Also capital capital. Juneau, land of glaciers and whales! Incredible scenery and wildlife, at least once you get out of downtown. Many Juneau restaurants are closed Sundays, limiting our options, and restaurants don’t need to be particularly good here. Is there any other state capital more tourist-driven than Juneau? It is a city, at least, not a big one, but quite urban compared to the hamlet of Skagway.
We saw many humpbacks in the surrounding fjords but didn’t eat any, so let’s just move on. We did eat fish. Had to compare Juneau fish and chips to Skagway’s awesomenitude. Juneau did not measure up (limited sample size notwithstanding). On the recommendation of a local antique shop proprietor, whose advice matched what I read on the internets pre-trip, we tried the Hangar on the Wharf (2 Marine Way). Fish and chips were fine but no match for Skagway Brewing; the halibut was fresh enough but the breading (“tempura” style) was underseasoned and underwhelming, with mealy thick-cut steak fries. Nice metal serving basket though! So it’s got that going for it. Salmon chowder was better, thick and chunky and appropriately salted. Like everywhere else in Alaska (as far as we could tell), the beer list was Alaska-centric; we liked the Alaskan Brewing Company IPA and loved the Freeride APA (American Pale Ale), only slightly less hoppy but better balanced. Also, Hangar on the Wharf provided wi-fi, which is about as elusive as a moose in Alaska. So overall it was a good pit stop.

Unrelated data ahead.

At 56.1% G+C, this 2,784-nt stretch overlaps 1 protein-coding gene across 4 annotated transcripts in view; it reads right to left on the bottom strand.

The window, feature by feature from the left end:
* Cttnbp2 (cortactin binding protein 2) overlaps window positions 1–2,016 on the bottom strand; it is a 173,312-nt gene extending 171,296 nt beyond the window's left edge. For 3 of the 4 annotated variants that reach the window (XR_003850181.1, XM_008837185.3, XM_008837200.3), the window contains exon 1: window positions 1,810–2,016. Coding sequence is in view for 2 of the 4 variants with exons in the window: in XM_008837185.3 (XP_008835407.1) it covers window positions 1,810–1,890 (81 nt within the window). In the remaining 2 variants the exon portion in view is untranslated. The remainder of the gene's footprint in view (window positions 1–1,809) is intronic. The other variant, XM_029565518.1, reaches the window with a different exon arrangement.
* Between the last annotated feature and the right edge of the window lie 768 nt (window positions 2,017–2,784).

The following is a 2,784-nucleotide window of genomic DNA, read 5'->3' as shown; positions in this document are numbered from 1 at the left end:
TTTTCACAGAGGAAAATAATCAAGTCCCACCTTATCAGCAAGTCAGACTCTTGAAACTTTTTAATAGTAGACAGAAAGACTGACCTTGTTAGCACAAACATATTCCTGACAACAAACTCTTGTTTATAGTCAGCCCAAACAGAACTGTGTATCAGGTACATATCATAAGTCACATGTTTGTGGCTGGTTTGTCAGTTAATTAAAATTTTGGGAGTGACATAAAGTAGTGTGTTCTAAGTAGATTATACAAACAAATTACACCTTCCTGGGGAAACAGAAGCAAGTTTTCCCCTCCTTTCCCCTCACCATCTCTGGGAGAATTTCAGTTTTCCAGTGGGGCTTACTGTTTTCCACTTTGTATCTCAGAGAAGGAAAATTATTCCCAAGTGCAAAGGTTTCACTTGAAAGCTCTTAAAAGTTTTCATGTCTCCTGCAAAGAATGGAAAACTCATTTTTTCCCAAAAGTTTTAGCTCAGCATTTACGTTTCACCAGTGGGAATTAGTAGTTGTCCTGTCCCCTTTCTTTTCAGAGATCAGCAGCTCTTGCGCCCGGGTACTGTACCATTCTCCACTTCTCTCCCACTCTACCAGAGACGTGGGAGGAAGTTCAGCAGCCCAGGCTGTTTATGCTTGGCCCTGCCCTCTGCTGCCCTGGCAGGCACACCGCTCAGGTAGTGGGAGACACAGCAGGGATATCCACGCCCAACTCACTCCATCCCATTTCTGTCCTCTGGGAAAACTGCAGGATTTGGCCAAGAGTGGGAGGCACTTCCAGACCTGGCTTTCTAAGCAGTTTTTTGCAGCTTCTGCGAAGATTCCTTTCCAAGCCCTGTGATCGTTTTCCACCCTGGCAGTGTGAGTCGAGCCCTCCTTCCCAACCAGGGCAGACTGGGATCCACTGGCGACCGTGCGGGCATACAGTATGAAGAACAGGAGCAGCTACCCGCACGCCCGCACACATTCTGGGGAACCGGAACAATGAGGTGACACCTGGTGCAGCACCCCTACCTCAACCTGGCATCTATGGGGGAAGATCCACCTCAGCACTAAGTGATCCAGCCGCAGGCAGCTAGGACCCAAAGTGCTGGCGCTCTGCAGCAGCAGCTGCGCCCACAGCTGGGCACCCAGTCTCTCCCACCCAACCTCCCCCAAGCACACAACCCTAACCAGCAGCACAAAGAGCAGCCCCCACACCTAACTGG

We found lots of great coffee in Alaska (cruise ship aside), and Juneau has several fine independent local options, including (I hear) The Rookery, which was closed when we were there, and also Heritage Coffee (174 S. Franklin among other locations), which was happily open to provide me with a strong iced americano.
Quality coffee, beer, pizza, fried halibut, glaciers, whales…give me wi-fi and I could live here. Six months a year anyway.